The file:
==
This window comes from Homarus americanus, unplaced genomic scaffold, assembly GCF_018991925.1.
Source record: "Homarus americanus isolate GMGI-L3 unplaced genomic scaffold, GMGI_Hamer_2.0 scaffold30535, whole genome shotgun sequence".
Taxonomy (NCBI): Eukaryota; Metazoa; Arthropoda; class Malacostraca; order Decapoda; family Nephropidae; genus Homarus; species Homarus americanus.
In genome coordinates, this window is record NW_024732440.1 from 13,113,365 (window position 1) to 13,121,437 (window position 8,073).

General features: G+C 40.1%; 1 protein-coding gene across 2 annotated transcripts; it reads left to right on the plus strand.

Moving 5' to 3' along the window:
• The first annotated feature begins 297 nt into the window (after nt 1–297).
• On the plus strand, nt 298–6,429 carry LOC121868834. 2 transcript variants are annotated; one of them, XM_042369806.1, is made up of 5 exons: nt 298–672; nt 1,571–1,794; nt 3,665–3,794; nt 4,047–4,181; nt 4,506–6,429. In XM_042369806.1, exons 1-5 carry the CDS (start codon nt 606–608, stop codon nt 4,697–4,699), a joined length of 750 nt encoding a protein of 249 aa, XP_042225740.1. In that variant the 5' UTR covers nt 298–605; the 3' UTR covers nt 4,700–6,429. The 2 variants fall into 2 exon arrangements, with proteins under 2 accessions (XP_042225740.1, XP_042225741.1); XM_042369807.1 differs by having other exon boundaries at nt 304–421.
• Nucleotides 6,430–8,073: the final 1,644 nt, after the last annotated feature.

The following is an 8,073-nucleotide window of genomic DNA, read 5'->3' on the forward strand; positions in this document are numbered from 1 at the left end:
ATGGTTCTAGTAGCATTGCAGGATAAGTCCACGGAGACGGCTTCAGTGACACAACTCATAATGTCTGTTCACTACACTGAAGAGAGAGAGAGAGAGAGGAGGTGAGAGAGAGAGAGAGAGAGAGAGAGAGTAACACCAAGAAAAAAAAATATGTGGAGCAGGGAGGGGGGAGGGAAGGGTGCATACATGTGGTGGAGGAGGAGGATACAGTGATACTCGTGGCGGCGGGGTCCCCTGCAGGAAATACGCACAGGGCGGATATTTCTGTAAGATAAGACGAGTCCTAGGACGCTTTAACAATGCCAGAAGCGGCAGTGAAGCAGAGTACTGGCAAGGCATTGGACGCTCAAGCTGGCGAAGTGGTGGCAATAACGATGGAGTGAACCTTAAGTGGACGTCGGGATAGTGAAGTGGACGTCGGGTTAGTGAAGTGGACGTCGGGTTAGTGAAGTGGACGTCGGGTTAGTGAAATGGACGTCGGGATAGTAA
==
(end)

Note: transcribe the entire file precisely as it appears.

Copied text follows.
This window comes from Homarus americanus, unplaced genomic scaffold, assembly GCF_018991925.1.
Source record: "Homarus americanus isolate GMGI-L3 unplaced genomic scaffold, GMGI_Hamer_2.0 scaffold30535, whole genome shotgun sequence".
Taxonomy (NCBI): Eukaryota; Metazoa; Arthropoda; class Malacostraca; order Decapoda; family Nephropidae; genus Homarus; species Homarus americanus.
In genome coordinates, this window is record NW_024732440.1 from 13,113,365 (window position 1) to 13,121,437 (window position 8,073).

General features: G+C 40.1%; 1 protein-coding gene across 2 annotated transcripts; it reads left to right on the plus strand.

Moving 5' to 3' along the window:
• The first annotated feature begins 297 nt into the window (after nt 1–297).
• On the plus strand, nt 298–6,429 carry LOC121868834. 2 transcript variants are annotated; one of them, XM_042369806.1, is made up of 5 exons: nt 298–672; nt 1,571–1,794; nt 3,665–3,794; nt 4,047–4,181; nt 4,506–6,429. In XM_042369806.1, exons 1-5 carry the CDS (start codon nt 606–608, stop codon nt 4,697–4,699), a joined length of 750 nt encoding a protein of 249 aa, XP_042225740.1. In that variant the 5' UTR covers nt 298–605; the 3' UTR covers nt 4,700–6,429. The 2 variants fall into 2 exon arrangements, with proteins under 2 accessions (XP_042225740.1, XP_042225741.1); XM_042369807.1 differs by having other exon boundaries at nt 304–421.
• Nucleotides 6,430–8,073: the final 1,644 nt, after the last annotated feature.

The following is an 8,073-nucleotide window of genomic DNA, read 5'->3' on the forward strand; positions in this document are numbered from 1 at the left end:
ATGGTTCTAGTAGCATTGCAGGATAAGTCCACGGAGACGGCTTCAGTGACACAACTCATAATGTCTGTTCACTACACTGAAGAGAGAGAGAGAGAGAGGAGGTGAGAGAGAGAGAGAGAGAGAGAGAGAGTAACACCAAGAAAAAAAAATATGTGGAGCAGGGAGGGGGGAGGGAAGGGTGCATACATGTGGTGGAGGAGGAGGATACAGTGATACTCGTGGCGGCGGGGTCCCCTGCAGGAAATACGCACAGGGCGGATATTTCTGTAAGATAAGACGAGTCCTAGGACGCTTTAACAATGCCAGAAGCGGCAGTGAAGCAGAGTACTGGCAAGGCATTGGACGCTCAAGCTGGCGAAGTGGTGGCAATAACGATGGAGTGAACCTTAAGTGGACGTCGGGATAGTGAAGTGGACGTCGGGTTAGTGAAGTGGACGTCGGGTTAGTGAAGTGGACGTCGGGTTAGTGAAATGGACGTCGGGATAGTAA